Wednesday, July 26th, 2017

Indoor mats

January 3, 2013 by  
Filed under Off-Season, Practice

One of the many challenges with winter workouts is having to do a lot of the work indoors.  To accomplish this effectively and efficiently, coaches have to be organized and a little creative.  One major problem with indoor hitting in a gym is slippery floors.  Many hitting drills, whether using soft toss, short toss, or live pitching can be downright worthless if players are slipping and sliding on each swing.  Of course, if you are blessed to have access to an indoor facility that has some sort of turf, than this is usually not an issue.  However, hard gym floors can be a nightmare.

This common mat works well outside by not so much on a gym floor!

This common mat works well outside by not so much on a gym floor!

 

One of the best pieces of equipment a team that is forced to practice in a gym can have is a horse stall mat.  Actually, several of them.  There are many different types of mats that can be used but I have found that horse stall mats are the sturdiest and the most versatile.  An example of one is HERE.  This example comes from Tractor Supply but there are other stores that carry them as well. 

The reason I like the horse stall mats better is that they are very rugged and can withstand a ton of stress.  They also can be used indoors or outdoors as the list of uses below shows.  If you choose to get some for your player or team, I’d suggest one that is ¾” thick.  Anything thinner will tend to slide around when in use.  ¾” versions are heavier and more difficult to move around but stay completely still even on a slippery gym floor.  Another positive is that most measure around 4X6 which basically matches the dimensions of a batter’s box.  Other rug-type mats are sold in baseball catalogs but most slide around on gym floors.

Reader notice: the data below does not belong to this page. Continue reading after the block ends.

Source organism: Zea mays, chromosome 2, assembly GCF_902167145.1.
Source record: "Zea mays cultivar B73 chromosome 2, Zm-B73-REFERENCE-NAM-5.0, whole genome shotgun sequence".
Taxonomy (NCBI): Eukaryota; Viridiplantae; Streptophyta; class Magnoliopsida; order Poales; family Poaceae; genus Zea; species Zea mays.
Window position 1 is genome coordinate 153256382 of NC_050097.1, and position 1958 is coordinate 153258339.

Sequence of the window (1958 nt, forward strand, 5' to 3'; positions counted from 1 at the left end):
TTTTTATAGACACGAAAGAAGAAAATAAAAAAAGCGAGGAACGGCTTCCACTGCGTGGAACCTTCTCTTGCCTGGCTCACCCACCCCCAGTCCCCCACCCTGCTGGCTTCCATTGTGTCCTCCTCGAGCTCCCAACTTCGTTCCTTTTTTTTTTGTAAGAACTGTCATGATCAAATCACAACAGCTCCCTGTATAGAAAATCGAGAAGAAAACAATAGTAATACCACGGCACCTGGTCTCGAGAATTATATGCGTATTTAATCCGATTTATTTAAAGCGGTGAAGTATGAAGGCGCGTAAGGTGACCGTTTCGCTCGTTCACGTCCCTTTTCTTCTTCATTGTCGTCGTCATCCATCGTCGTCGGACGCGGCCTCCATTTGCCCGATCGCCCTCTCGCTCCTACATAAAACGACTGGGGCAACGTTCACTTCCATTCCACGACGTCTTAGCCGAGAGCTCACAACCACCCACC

Below are some of the indoor and outdoor uses for the mats:

Indoors:

  • To stand on while hitting to eliminate sliding around when striding and swinging.
  • To protect the gym floor area right in front of the plate on balls hit downward.
  • Provides a softer area for knee hitting drills
  • Great for protecting the floor from balls and skin guards when catchers perform blocking drills.
  • Better traction for pitchers doing flat ground drills in the gym.
  • Great for base runners practicing their jumps in a gym.

 Outdoors:

  • Cover the batter’s boxes during practice to eliminate the holes in the dirt that develop during BP and defensive drills.  Also prevents puddles from forming in those areas as well.
  • Cover the down-slope of the mound during practice so pitchers do not tear up the dirt on PFP (pitchers fielding practice) drills.  The mats also keep water off that section of the mound as well.
  • Place in the bullpen for catchers to stand on/squat on to prevent holes from developing.
  • Use it as an on deck area.
  • Place several on the floor of the dugout to prevent players wearing spikes from slipping on the concrete.

Have any insider tips of your own for indoor workouts or out of the ordinary “must have” equipment?  Share them in the comment section!

Comments

One Response to “Indoor mats”
  1. dangerous says:

    i found it very informative site.

Speak Your Mind

Tell us what you're thinking...
and oh, if you want a pic to show with your comment, go get a gravatar!